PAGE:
After my recent post about Esperanto, I received a number of comments, many from irate Esperanto enthusiasts, berating me for not considering Esperanto an important language to learn.

This has caused me to reflect on my motivation for learning languages. Remember, motivation is 70% of the battle in language learning. I am motivated mostly to discover a new culture and language and group of people . As soon as I get past the beginner texts, I dive into the following, using LingQ, and a variety of sources, books and audio books and material I can find on the web..

1) I enjoy histories of the country, which I read and listen to in the language. I have done this for all the languages I have learned, and most recently for Russian and Czech.

2) I read newspapers online and listen to radio programs and podcasts, with transcripts where possible,  to get a flavour of the contemporary scene, issues and concerns, in the country where the language is spoken.

3) I like literature, especially 19th century literature, for which audio and text is largely available free of charge for import into LingQ.

Once I have developed a sufficient level of familiarity with the language and the country, I want to go there and experience it first hand. This is my reward, and a dream like experience, as was recently the case in Russia and will be the case in October in Prague.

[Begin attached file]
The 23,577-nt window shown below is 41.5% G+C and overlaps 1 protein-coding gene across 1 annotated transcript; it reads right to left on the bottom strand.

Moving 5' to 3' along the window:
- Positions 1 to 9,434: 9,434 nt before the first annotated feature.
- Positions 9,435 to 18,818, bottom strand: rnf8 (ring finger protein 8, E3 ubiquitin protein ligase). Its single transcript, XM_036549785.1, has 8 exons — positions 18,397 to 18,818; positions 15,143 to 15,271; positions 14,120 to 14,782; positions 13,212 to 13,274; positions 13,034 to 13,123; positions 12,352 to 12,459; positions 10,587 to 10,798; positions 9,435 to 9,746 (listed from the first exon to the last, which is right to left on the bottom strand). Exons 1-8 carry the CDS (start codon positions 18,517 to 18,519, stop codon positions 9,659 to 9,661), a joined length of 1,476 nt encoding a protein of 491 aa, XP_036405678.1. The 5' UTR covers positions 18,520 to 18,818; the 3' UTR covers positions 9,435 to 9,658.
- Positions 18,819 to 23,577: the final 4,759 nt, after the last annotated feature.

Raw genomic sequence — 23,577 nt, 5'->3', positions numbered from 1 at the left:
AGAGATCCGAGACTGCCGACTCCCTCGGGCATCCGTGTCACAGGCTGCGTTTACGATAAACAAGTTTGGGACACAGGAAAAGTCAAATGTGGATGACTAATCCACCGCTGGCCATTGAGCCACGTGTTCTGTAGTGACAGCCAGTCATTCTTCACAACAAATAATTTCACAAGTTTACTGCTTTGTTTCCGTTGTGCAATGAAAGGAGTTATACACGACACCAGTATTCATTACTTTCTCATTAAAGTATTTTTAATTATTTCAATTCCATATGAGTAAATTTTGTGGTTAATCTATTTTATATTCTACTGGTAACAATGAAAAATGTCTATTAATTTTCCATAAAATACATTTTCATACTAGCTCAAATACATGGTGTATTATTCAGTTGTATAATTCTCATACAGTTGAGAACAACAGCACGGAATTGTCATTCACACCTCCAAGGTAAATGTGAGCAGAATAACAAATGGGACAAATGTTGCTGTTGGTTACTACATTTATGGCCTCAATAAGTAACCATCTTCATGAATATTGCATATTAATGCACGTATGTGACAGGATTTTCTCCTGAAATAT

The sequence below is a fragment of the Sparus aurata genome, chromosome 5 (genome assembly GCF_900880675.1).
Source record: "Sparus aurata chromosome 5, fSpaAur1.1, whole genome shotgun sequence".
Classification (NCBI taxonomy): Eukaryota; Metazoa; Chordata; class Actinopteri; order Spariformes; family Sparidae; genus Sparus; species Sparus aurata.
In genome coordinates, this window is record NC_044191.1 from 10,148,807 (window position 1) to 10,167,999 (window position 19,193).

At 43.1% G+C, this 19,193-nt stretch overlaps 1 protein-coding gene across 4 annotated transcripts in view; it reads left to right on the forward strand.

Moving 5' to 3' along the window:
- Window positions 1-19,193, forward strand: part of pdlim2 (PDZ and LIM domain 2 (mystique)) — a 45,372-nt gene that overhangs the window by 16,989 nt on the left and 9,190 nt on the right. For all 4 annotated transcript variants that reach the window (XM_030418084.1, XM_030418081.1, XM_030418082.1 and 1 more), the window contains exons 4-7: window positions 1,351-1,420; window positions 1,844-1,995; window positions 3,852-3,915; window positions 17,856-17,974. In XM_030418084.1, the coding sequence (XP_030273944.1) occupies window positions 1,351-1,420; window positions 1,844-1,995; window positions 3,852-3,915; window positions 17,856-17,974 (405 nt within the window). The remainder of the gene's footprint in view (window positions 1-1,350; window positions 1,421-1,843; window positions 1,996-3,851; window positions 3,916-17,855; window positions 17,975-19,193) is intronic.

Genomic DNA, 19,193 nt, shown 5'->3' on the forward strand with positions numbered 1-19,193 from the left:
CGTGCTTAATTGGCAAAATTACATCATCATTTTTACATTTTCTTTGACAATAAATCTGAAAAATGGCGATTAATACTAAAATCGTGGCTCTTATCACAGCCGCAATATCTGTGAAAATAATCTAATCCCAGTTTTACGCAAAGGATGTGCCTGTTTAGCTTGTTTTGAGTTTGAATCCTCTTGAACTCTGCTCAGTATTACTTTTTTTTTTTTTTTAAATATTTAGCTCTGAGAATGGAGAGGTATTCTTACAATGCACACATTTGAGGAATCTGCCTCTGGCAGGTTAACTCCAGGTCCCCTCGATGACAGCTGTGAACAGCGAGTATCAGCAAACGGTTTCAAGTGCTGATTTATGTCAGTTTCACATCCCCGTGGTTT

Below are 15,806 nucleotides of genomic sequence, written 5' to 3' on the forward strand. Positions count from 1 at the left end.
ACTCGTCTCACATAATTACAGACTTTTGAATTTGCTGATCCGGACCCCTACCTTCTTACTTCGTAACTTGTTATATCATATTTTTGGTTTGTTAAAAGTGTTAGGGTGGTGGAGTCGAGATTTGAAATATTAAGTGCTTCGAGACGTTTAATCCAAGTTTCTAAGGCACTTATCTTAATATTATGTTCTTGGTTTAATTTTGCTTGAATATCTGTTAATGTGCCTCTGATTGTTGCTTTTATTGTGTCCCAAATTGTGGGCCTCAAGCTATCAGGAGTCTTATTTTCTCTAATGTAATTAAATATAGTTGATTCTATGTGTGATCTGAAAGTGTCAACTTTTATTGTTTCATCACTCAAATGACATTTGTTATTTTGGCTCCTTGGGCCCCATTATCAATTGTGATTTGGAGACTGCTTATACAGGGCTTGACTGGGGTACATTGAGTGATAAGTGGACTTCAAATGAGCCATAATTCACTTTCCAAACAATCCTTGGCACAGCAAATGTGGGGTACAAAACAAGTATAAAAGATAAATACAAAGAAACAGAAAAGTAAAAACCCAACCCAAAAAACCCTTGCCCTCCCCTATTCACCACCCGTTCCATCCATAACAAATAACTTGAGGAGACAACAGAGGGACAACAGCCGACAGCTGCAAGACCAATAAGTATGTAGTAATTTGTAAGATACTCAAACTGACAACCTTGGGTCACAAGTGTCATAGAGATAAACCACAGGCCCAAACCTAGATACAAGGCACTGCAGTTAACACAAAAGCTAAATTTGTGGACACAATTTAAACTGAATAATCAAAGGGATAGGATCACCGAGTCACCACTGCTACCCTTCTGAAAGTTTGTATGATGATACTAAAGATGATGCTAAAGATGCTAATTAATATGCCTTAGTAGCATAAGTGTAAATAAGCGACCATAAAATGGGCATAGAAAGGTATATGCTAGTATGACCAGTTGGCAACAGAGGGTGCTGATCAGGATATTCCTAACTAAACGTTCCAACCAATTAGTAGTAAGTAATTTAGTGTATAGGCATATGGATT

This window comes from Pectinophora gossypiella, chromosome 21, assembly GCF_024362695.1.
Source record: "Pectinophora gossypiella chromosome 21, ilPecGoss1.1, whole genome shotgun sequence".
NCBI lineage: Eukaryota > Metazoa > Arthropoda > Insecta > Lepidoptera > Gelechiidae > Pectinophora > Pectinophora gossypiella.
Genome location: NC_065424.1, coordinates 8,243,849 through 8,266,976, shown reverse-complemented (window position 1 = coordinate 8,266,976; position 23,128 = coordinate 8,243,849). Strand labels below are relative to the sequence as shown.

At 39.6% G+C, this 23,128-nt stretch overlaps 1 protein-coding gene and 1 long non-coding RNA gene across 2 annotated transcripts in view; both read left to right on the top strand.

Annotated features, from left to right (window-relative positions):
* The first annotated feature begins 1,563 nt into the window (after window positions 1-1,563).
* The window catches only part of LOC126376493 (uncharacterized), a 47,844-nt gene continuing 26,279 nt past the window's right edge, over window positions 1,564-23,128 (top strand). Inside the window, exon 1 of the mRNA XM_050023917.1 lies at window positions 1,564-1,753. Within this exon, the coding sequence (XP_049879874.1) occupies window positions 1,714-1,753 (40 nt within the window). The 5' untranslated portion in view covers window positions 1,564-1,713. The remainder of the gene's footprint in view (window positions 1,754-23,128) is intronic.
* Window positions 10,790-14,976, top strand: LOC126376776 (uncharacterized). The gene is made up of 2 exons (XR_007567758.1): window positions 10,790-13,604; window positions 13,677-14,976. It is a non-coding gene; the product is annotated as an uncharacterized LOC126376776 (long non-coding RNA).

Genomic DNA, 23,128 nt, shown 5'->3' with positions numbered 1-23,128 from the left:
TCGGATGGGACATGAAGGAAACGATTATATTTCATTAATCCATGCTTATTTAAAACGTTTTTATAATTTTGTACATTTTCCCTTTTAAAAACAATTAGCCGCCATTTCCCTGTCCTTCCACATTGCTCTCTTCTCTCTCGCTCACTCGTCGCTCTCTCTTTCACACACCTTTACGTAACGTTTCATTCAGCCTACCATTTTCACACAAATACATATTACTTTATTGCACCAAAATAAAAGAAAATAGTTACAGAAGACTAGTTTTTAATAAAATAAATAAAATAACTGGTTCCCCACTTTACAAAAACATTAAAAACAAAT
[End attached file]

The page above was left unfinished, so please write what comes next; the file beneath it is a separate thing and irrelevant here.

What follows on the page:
4) In many cases I have done business in the languages I have learned, which has enabled me to make friends, and to achieve a degree of success that would otherwise not be possible. It is also satisfying to use th language in this practical way.

Essentially none of this would be possible with Esperanto. I could read the literature, history or newspapers of no country. I could not travel and use the language unless I went to a dedicated meet up of Esperanto speakers, where I might find some of the people who have called me arrogant, nonsensical, illogical and prejudiced in commenting on my previous post here.

But then I would not travel just to meet up with non-native speakers of any other language, so I don’t think I would do so for Esperanto. But I accept that others would do so and enjoy it. I respect their interest in this undoubtedly intellectually satisfying activity. I respect their motives. I would hope that they would also respect and understand my reasons for not wanting to join them.